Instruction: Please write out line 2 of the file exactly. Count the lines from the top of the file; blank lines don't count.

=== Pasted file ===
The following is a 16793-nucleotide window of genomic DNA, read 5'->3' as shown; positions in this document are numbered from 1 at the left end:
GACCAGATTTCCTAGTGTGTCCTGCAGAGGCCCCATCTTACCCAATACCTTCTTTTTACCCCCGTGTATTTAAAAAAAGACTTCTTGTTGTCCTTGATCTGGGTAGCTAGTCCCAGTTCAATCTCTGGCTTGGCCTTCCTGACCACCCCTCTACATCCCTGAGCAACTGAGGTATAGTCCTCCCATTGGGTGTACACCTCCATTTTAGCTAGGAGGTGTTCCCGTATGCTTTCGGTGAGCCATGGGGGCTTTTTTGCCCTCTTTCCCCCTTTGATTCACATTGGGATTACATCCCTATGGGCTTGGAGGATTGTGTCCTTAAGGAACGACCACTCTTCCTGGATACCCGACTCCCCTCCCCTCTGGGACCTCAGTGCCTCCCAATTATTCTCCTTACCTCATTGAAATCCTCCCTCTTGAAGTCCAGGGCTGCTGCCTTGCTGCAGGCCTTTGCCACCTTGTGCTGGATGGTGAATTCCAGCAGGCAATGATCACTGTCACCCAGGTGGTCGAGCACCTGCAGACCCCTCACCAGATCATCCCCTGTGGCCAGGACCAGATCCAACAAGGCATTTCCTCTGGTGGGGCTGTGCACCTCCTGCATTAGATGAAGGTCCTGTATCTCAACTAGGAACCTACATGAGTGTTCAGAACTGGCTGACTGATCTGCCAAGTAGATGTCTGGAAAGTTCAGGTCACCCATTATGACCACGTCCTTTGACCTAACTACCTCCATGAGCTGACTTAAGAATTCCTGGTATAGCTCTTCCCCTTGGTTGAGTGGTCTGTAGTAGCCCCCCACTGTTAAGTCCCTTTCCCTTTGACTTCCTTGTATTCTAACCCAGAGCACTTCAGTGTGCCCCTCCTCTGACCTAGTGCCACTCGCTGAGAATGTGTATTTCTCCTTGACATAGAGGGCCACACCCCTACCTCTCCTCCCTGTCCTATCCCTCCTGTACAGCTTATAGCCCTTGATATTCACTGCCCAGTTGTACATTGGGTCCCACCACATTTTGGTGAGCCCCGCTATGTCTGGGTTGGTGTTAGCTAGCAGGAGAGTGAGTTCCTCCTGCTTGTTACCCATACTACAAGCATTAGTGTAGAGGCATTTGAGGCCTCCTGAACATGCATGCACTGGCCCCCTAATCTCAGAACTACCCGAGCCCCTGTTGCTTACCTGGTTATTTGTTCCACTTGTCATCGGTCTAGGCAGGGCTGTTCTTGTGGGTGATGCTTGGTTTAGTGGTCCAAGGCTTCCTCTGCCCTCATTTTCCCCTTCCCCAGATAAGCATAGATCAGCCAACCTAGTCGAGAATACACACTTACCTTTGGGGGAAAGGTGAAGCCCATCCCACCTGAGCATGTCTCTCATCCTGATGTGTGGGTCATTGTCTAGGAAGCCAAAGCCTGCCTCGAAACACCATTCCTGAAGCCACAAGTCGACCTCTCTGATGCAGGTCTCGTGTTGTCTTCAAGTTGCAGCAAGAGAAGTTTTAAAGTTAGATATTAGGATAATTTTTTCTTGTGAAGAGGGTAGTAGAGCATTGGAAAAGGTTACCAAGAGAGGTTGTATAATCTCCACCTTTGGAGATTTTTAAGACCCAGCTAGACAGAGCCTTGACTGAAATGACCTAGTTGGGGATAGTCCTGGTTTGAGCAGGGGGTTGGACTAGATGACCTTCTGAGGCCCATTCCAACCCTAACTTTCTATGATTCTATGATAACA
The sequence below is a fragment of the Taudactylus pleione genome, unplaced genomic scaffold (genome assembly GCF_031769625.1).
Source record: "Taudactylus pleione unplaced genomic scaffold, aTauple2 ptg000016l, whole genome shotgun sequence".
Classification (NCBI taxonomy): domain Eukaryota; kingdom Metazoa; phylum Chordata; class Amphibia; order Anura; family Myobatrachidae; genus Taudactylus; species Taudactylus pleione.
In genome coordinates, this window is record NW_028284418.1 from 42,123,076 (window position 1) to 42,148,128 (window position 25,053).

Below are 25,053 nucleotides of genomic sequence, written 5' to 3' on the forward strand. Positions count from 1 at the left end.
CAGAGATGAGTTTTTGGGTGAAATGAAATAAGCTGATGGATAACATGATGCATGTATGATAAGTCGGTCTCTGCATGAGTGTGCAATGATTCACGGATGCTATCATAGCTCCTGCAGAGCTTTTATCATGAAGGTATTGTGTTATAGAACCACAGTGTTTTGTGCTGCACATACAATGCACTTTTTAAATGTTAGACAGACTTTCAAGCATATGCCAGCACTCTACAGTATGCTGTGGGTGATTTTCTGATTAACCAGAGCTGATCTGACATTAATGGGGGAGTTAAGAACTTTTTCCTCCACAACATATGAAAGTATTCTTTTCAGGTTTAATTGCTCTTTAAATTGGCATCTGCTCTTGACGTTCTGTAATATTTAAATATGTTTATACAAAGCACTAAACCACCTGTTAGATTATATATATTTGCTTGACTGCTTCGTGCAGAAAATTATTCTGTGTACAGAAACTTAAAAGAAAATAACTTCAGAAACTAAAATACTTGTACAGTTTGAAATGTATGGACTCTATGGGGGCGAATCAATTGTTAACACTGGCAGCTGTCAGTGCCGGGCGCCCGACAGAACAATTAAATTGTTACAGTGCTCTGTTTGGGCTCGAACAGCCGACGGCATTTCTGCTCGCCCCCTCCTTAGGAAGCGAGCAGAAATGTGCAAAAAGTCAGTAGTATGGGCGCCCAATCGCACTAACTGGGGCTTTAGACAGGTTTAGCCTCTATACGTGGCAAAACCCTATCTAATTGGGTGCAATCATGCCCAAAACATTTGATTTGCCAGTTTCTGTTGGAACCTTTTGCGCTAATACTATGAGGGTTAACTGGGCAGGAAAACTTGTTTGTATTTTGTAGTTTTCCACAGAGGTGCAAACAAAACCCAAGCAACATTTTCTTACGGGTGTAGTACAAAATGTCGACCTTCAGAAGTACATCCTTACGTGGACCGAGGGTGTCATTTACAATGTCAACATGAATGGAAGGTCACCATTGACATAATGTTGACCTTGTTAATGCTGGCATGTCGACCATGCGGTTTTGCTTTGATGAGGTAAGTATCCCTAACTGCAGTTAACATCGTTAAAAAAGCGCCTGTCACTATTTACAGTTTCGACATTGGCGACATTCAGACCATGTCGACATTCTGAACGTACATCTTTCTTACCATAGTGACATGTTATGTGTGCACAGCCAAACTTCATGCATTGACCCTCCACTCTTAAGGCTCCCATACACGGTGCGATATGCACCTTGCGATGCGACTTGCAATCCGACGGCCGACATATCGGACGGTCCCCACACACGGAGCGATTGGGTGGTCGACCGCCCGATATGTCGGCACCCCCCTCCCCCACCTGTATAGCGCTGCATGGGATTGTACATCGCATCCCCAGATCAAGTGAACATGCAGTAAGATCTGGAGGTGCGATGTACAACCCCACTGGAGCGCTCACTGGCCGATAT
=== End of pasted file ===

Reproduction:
GACCAGATTTCCTAGTGTGTCCTGCAGAGGCCCCATCTTACCCAATACCTTCTTTTTACCCCCGTGTATTTAAAAAAAGACTTCTTGTTGTCCTTGATCTGGGTAGCTAGTCCCAGTTCAATCTCTGGCTTGGCCTTCCTGACCACCCCTCTACATCCCTGAGCAACTGAGGTATAGTCCTCCCATTGGGTGTACACCTCCATTTTAGCTAGGAGGTGTTCCCGTATGCTTTCGGTGAGCCATGGGGGCTTTTTTGCCCTCTTTCCCCCTTTGATTCACATTGGGATTACATCCCTATGGGCTTGGAGGATTGTGTCCTTAAGGAACGACCACTCTTCCTGGATACCCGACTCCCCTCCCCTCTGGGACCTCAGTGCCTCCCAATTATTCTCCTTACCTCATTGAAATCCTCCCTCTTGAAGTCCAGGGCTGCTGCCTTGCTGCAGGCCTTTGCCACCTTGTGCTGGATGGTGAATTCCAGCAGGCAATGATCACTGTCACCCAGGTGGTCGAGCACCTGCAGACCCCTCACCAGATCATCCCCTGTGGCCAGGACCAGATCCAACAAGGCATTTCCTCTGGTGGGGCTGTGCACCTCCTGCATTAGATGAAGGTCCTGTATCTCAACTAGGAACCTACATGAGTGTTCAGAACTGGCTGACTGATCTGCCAAGTAGATGTCTGGAAAGTTCAGGTCACCCATTATGACCACGTCCTTTGACCTAACTACCTCCATGAGCTGACTTAAGAATTCCTGGTATAGCTCTTCCCCTTGGTTGAGTGGTCTGTAGTAGCCCCCCACTGTTAAGTCCCTTTCCCTTTGACTTCCTTGTATTCTAACCCAGAGCACTTCAGTGTGCCCCTCCTCTGACCTAGTGCCACTCGCTGAGAATGTGTATTTCTCCTTGACATAGAGGGCCACACCCCTACCTCTCCTCCCTGTCCTATCCCTCCTGTACAGCTTATAGCCCTTGATATTCACTGCCCAGTTGTACATTGGGTCCCACCACATTTTGGTGAGCCCCGCTATGTCTGGGTTGGTGTTAGCTAGCAGGAGAGTGAGTTCCTCCTGCTTGTTACCCATACTACAAGCATTAGTGTAGAGGCATTTGAGGCCTCCTGAACATGCATGCACTGGCCCCCTAATCTCAGAACTACCCGAGCCCCTGTTGCTTACCTGGTTATTTGTTCCACTTGTCATCGGTCTAGGCAGGGCTGTTCTTGTGGGTGATGCTTGGTTTAGTGGTCCAAGGCTTCCTCTGCCCTCATTTTCCCCTTCCCCAGATAAGCATAGATCAGCCAACCTAGTCGAGAATACACACTTACCTTTGGGGGAAAGGTGAAGCCCATCCCACCTGAGCATGTCTCTCATCCTGATGTGTGGGTCATTGTCTAGGAAGCCAAAGCCTGCCTCGAAACACCATTCCTGAAGCCACAAGTCGACCTCTCTGATGCAGGTCTCGTGTTGTCTTCAAGTTGCAGCAAGAGAAGTTTTAAAGTTAGATATTAGGATAATTTTTTCTTGTGAAGAGGGTAGTAGAGCATTGGAAAAGGTTACCAAGAGAGGTTGTATAATCTCCACCTTTGGAGATTTTTAAGACCCAGCTAGACAGAGCCTTGACTGAAATGACCTAGTTGGGGATAGTCCTGGTTTGAGCAGGGGGTTGGACTAGATGACCTTCTGAGGCCCATTCCAACCCTAACTTTCTATGATTCTATGATAACA